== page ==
Monday, May 26, 2014

Coming Up With Your Next Idea

I posted on Facebook, asking for a suggestion for this week's blog post and got this idea from Monica Tillery.

How do you come up with your next idea?

There are a few ways.

1. As you're writing a book, you can frequently get snatches of ideas, like themes you'd like to explore or characters who intrigue you...or even a secondary character tickles your fancy but you know you can't do much with him in your current ms...Write those down.
2. You watch a tv show or a movie that has a plot that's acted out in a way you didn't expect. YOU thought it was going to go in a whole different direction...Write that down. It might be your next book...or a piece of the puzzle of your next book.
3. You see people on the street or on the subway or in Starbucks and you did they get together (if you're a romance writer) OR what if he killed her (if you write mysteries or suspense) OR what if they're plotting to plant a dirty bomb (if you write thrillers).

Seriously, those are my 3 best avenues for "next books."

But I normally don't have a problem with what I'm going to write for HQ. Because they like trope or hook plots, I get urges to write some things over others. For instance, I have a marriage of convenience plot all ready to go. I love writing enemies to lovers stories. Single mom or single dad? Two of my favorite types of stories. Nerd who grows up to be gorgeous -- and rich...I could write that several times a year. LOL

So, if you write in a genre that repeats stories (and most of us do) once you choose your story, your big job is figuring out how to make it unique.

You do that through characters who have unique conflicts and unique personalities. Conflicts are the engines that drive stories; so if you come up with a hero/heroine/protagonist who has a real conflict, your book will create its own uniqueness. Also you must come up with a protagonist who is genuinely cool, not just a motorcycle-riding-sunglass-wearing cardboard character. Looks are important, but actions always speak louder than description. Never say, he was cool. Give him (or her) actions that DEMONSTRATE he or she is cool.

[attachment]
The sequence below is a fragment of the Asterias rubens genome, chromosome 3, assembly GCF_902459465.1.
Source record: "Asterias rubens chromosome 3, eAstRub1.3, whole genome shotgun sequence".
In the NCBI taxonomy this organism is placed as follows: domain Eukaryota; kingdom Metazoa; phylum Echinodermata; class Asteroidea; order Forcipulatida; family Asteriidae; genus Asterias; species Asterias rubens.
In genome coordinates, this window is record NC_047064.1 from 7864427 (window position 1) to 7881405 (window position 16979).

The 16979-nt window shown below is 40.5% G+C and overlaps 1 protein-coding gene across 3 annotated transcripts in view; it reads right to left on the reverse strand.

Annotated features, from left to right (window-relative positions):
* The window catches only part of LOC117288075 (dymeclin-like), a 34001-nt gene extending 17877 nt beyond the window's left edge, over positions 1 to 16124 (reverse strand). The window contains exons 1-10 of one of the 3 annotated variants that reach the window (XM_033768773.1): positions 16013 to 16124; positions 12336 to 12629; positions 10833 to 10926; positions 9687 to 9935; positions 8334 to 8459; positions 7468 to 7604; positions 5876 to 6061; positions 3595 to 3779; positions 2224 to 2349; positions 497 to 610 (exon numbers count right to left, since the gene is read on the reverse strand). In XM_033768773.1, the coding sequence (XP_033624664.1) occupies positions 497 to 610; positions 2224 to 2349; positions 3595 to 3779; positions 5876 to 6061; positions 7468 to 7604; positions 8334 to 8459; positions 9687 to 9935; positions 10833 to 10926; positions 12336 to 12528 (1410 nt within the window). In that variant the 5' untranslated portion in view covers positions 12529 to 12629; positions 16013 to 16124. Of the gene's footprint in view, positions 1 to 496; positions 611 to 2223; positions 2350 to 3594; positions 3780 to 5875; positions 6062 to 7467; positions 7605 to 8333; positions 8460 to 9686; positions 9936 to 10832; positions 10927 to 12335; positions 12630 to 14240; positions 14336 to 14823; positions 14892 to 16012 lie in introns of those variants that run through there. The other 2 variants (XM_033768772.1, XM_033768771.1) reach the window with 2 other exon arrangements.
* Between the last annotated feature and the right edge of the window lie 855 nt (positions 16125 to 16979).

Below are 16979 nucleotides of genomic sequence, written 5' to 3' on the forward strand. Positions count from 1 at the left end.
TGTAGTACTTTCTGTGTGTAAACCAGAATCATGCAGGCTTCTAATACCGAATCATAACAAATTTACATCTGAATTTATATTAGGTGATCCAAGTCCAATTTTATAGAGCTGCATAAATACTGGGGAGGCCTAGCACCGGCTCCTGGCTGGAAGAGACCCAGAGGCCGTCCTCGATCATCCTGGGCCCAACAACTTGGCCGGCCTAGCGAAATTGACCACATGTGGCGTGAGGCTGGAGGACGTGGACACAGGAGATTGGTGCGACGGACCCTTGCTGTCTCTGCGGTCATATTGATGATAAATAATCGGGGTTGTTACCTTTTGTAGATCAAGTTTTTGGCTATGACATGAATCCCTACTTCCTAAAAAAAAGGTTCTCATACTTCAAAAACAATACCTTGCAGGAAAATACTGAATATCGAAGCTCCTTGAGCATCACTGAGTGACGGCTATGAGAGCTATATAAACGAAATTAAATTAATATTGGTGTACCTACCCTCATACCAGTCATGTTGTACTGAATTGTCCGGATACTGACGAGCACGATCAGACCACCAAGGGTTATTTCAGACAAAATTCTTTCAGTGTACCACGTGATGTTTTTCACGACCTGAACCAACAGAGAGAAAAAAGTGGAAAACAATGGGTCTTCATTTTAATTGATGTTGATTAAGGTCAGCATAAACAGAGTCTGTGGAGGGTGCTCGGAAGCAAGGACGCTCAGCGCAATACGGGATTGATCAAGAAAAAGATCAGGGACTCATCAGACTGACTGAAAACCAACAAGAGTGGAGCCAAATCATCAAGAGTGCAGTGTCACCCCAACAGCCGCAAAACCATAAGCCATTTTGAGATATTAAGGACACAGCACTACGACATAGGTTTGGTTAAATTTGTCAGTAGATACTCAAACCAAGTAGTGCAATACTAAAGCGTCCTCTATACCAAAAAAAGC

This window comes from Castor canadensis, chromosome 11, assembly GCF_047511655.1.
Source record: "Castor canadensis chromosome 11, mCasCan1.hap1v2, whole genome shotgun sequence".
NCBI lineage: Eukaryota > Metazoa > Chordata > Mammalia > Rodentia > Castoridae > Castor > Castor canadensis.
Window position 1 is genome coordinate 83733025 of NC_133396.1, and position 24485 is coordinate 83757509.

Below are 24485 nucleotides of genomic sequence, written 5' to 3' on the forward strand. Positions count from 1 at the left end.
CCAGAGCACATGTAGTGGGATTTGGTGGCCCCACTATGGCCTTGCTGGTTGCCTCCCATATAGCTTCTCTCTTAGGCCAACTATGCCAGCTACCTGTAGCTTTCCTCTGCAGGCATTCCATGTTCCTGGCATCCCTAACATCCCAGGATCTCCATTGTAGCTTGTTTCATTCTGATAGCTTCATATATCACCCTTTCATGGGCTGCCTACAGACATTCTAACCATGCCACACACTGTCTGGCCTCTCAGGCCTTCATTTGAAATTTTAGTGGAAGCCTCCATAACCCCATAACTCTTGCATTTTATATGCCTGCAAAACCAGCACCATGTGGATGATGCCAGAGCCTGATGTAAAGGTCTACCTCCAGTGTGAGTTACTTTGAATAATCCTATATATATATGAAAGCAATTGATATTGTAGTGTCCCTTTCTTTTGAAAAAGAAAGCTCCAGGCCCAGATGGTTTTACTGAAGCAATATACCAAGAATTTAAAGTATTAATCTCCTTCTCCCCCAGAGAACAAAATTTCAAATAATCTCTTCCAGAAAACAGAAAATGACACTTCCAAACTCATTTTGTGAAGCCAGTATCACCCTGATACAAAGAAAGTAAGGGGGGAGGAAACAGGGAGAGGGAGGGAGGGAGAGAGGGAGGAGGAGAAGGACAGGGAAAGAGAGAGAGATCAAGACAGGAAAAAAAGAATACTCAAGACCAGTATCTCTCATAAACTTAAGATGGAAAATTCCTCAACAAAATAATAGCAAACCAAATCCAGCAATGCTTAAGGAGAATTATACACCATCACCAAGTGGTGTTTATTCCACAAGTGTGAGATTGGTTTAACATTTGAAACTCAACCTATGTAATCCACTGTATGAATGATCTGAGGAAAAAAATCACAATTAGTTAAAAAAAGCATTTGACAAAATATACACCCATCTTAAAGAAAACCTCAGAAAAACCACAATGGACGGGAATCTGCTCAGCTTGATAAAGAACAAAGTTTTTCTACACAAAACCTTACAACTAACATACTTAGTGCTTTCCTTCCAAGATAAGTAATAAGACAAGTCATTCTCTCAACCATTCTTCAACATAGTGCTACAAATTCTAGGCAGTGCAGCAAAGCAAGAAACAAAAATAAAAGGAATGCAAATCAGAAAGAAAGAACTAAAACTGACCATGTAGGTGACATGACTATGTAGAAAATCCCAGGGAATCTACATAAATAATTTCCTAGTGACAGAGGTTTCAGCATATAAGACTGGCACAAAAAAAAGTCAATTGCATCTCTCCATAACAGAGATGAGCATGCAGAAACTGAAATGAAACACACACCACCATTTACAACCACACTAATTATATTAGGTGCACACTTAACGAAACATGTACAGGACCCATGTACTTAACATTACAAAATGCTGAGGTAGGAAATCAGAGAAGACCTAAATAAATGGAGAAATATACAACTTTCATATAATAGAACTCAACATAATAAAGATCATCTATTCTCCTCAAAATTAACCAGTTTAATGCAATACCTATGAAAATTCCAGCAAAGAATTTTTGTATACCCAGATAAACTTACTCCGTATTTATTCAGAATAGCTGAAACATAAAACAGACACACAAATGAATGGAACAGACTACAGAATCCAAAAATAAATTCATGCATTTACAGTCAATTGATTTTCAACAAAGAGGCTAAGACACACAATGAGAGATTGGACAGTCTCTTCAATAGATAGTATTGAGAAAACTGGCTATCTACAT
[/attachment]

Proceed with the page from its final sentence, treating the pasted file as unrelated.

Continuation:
The second important thing to remember is that you don't let the plot drag the characters along. Instead, having made sure your characters match your story type, you can then let them work their way to the plot points organically. (Thus the term organic writing. Letting your characters act out the plot in the way they really would act it out.) This prevents those lumpy, bumpy stories where the characters are doing things they wouldn't normally do. It avoids reader, "Huh?" syndrome. :)

I'm reading a book right now that is mesmerizing. It is a typical trope plot -- bodyguard story, really. But the trope is virtually hidden because the characters are so good and the plot moves organically. When I read a book like this, a book that I fall into and never want to come out of, it inspires me to work that much harder on MY that they can act out the plot organically and I don't have to worry that my trope has been done a million times. Caught up in the unique characters, Readers won't see the trope. :)

And that's how you come up with your next book...

Happy Monday and Happy Reading

susan meier

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